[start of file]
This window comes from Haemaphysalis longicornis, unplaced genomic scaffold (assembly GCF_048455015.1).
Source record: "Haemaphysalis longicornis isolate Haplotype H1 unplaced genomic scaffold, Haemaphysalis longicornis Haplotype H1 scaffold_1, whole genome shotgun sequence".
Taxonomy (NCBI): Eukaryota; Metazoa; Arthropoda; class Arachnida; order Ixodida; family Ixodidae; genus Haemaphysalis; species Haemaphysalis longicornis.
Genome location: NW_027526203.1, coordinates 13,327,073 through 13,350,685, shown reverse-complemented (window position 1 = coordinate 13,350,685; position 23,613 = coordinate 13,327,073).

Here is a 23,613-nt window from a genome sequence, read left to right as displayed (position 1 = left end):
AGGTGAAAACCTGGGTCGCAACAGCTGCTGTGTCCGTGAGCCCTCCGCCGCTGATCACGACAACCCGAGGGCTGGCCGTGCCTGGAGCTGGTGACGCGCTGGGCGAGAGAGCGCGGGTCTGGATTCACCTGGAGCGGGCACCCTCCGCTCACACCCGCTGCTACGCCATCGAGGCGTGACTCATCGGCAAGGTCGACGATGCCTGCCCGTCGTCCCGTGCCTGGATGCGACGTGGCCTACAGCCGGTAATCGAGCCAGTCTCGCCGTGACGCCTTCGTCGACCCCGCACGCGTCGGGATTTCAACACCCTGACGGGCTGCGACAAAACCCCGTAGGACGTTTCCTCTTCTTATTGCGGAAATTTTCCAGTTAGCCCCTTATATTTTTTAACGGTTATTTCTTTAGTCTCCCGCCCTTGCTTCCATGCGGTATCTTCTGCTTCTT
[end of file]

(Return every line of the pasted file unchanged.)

This window comes from Haemaphysalis longicornis, unplaced genomic scaffold (assembly GCF_048455015.1).
Source record: "Haemaphysalis longicornis isolate Haplotype H1 unplaced genomic scaffold, Haemaphysalis longicornis Haplotype H1 scaffold_1, whole genome shotgun sequence".
Taxonomy (NCBI): Eukaryota; Metazoa; Arthropoda; class Arachnida; order Ixodida; family Ixodidae; genus Haemaphysalis; species Haemaphysalis longicornis.
Genome location: NW_027526203.1, coordinates 13,327,073 through 13,350,685, shown reverse-complemented (window position 1 = coordinate 13,350,685; position 23,613 = coordinate 13,327,073).

Here is a 23,613-nt window from a genome sequence, read left to right as displayed (position 1 = left end):
AGGTGAAAACCTGGGTCGCAACAGCTGCTGTGTCCGTGAGCCCTCCGCCGCTGATCACGACAACCCGAGGGCTGGCCGTGCCTGGAGCTGGTGACGCGCTGGGCGAGAGAGCGCGGGTCTGGATTCACCTGGAGCGGGCACCCTCCGCTCACACCCGCTGCTACGCCATCGAGGCGTGACTCATCGGCAAGGTCGACGATGCCTGCCCGTCGTCCCGTGCCTGGATGCGACGTGGCCTACAGCCGGTAATCGAGCCAGTCTCGCCGTGACGCCTTCGTCGACCCCGCACGCGTCGGGATTTCAACACCCTGACGGGCTGCGACAAAACCCCGTAGGACGTTTCCTCTTCTTATTGCGGAAATTTTCCAGTTAGCCCCTTATATTTTTTAACGGTTATTTCTTTAGTCTCCCGCCCTTGCTTCCATGCGGTATCTTCTGCTTCTT